Napsgear: Is 10,000 Steps Per Day Really Necessary?



The 10,000-step-per-day goal has sparked a slew of exercise challenges and is still the default setting on many fitness monitors. Perhaps meeting your step goal, which is around 5 miles, is part of your own wellness routine.
Is getting 10,000 steps every day, however, actually beneficial to our overall health? Is it just another exercise fad?

The 10,000-Step-Per-Day Claim
This standard's origins are a little hazy. However, scholars believe the figure dates back to 1965, when a Japanese manufacturer released a pedometer known as Manpo-kei, which translates to "10,000 steps meter" in English. According to Shawn Arent, PhD, CSCS, professor and chair of the department of exercise science at the University of South Carolina in Columbia, and director of the sport and science lab, the 10,000-step goal was more about marketing than research.
Clearly, the marketing campaign was a huge success, as the 10,000-step-per-day advice has been embedded in Western culture. This prompted researchers to investigate if achieving that level resulted in any real health benefits. It does, as a matter of fact.

The Scientific Research on the Benefits of 10,000 Steps a Day
In May 2019, JAMA Internal Medicine released one of the most current studies investigating the benefits of 10,000 steps a day. What is the goal? To see if doing more daily steps is linked to a lower risk of death in older women.
More than 16,500 women from the U.S. Women's Health Study, ranging in age from 62 to 101 (with an average age of 72), wore a step counter for at least four days. Their devices tracked the overall number of steps they took each day as well as the intensity of those steps, which they determined using a variety of metrics including the amount of time they spent stepping at a rate of at least 40 steps per minute. After four years, researchers checked in with the women to see how they were doing.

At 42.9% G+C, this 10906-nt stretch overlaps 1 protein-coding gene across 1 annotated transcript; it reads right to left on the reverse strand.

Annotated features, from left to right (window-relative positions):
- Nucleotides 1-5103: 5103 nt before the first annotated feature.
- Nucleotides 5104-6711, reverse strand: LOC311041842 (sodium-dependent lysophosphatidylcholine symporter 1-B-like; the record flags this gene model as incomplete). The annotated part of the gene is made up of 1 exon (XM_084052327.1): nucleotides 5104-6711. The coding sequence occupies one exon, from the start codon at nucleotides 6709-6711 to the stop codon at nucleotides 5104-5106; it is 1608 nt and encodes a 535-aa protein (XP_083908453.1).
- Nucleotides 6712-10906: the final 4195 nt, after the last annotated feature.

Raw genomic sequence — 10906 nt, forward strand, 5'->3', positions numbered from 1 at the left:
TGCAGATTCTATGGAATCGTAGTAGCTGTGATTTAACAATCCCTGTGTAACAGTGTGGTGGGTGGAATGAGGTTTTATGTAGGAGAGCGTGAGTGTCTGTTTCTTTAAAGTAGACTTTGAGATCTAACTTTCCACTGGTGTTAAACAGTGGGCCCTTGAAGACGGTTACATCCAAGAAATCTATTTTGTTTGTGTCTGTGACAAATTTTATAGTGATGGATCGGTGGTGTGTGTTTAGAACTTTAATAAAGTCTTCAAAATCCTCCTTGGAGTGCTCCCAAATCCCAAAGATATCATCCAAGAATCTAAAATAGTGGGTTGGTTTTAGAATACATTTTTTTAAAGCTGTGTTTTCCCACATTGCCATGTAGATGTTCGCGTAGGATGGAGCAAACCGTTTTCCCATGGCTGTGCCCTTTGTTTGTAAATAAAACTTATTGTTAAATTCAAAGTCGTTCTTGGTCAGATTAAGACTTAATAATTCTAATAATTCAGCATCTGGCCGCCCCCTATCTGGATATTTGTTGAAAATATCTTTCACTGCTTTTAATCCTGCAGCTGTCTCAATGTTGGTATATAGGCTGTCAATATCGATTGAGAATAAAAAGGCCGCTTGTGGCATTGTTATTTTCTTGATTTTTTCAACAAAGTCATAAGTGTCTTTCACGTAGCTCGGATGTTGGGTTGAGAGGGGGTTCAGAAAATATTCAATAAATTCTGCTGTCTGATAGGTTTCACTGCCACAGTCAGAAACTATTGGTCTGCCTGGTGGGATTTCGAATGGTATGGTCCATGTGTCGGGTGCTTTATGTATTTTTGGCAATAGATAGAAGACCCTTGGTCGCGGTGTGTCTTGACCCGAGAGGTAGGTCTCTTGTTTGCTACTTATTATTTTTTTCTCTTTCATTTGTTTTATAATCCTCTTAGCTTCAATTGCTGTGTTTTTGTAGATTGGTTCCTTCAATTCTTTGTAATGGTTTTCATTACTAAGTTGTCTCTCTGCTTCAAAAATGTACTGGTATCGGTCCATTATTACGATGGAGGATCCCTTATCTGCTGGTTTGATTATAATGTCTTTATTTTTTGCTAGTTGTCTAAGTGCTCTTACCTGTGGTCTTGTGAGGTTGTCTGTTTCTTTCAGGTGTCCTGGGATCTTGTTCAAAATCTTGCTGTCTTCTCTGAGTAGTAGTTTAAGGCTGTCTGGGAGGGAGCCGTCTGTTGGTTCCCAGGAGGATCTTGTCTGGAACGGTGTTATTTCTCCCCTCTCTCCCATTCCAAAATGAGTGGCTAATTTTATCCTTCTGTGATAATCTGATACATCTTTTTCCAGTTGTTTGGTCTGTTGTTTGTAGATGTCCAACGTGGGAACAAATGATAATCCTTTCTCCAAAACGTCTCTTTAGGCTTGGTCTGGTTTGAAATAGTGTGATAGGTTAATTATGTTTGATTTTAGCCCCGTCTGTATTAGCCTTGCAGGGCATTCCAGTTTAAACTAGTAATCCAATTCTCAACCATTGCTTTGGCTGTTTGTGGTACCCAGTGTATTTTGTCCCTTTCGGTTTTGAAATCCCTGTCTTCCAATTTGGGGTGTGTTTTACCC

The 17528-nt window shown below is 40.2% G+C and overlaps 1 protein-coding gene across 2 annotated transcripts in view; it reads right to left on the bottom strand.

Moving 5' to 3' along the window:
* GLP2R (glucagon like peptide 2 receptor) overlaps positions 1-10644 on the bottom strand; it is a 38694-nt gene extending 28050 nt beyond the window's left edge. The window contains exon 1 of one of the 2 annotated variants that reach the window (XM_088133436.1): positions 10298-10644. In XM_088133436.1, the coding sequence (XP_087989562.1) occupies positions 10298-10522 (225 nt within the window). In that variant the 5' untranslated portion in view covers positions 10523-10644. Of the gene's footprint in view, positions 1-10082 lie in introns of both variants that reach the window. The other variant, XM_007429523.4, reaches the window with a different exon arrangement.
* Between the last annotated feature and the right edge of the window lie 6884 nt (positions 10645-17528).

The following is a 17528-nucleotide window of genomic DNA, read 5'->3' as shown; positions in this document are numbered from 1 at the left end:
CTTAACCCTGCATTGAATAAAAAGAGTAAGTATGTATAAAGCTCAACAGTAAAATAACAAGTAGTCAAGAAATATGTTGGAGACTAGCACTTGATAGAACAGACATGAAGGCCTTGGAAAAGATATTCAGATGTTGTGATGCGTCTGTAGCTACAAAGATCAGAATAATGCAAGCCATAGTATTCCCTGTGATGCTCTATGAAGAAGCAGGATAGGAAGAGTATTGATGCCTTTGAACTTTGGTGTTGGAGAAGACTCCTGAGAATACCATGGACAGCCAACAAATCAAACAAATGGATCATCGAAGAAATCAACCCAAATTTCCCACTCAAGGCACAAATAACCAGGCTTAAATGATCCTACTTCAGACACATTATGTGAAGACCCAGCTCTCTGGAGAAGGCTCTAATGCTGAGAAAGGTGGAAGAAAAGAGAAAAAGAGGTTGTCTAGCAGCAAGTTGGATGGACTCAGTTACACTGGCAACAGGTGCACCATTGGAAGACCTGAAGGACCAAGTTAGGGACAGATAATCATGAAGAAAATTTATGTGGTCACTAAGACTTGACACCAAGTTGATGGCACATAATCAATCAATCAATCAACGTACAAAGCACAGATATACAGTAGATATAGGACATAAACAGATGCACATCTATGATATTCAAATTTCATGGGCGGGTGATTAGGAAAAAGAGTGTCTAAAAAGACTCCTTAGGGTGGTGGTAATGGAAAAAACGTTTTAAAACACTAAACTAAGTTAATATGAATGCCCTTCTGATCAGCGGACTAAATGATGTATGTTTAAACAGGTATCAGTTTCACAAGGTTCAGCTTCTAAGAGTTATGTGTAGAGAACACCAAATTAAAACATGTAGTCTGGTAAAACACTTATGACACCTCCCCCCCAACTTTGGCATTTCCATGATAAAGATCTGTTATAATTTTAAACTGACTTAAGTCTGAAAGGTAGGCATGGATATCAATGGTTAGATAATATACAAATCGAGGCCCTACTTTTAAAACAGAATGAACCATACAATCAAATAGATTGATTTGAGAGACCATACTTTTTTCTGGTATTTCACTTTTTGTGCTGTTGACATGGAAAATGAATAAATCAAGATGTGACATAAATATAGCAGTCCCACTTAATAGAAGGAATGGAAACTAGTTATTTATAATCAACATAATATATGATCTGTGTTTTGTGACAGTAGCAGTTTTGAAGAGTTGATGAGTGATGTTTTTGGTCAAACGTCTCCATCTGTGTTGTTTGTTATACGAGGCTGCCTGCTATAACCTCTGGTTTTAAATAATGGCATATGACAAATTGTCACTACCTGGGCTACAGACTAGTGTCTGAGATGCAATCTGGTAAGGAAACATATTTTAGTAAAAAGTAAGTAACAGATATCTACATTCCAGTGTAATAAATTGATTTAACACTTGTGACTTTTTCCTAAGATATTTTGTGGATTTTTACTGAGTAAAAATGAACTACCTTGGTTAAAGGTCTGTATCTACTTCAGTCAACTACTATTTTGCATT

Researchers discovered that sedentary women who walked 4,400 steps per day had a 41% lower death rate than sedentary women who walked 2,700 steps per day. With more steps done, mortality rates decreased until they plateaued at 7,500 steps per day, which is 25% less than the average aim of 10,000 steps. Furthermore, when accounting for total steps per day, researchers found no obvious link between stepping intensity and lower mortality rates.
Other research has looked into the effects of 10,000 steps per day on body composition and heart health. For example, research found that walking 9,500 or more steps per day for 36 weeks helped a group of people who were overweight or obese shed 5.3 pounds and 2 percent body fat while also increasing HDL ("good") cholesterol by 3 milligrams per deciliter.
Despite these well-documented advantages, the 10,000-step goal has certain limits.
For starters, total wellness entails more than just taking steps. Sleep, stress management, and food are all aspects to consider. However, your daily step count may not reflect these habits and activities. Let's face it: if your food is terrible, you don't handle your stress well, or you don't get enough sleep, 10,000 steps won't help you.
Yoga, weight training, rowing, and cycling are examples of exercises that, while useful, do not add significantly to your daily step count. This implies your step count isn't likely to be an accurate reflection of your daily activity.

So Do You Really Need 10,000 Steps per Day?
There isn't anything miraculous about the number 10,000. It's a good goal to have, but it's not the be-all and end-all of health and fitness.
Instead of focusing on a single number or aspect of their health, we encourage people to work on improving a variety of aspects that affect their health, such as sleep, food, stress management, and insufficient exercise.
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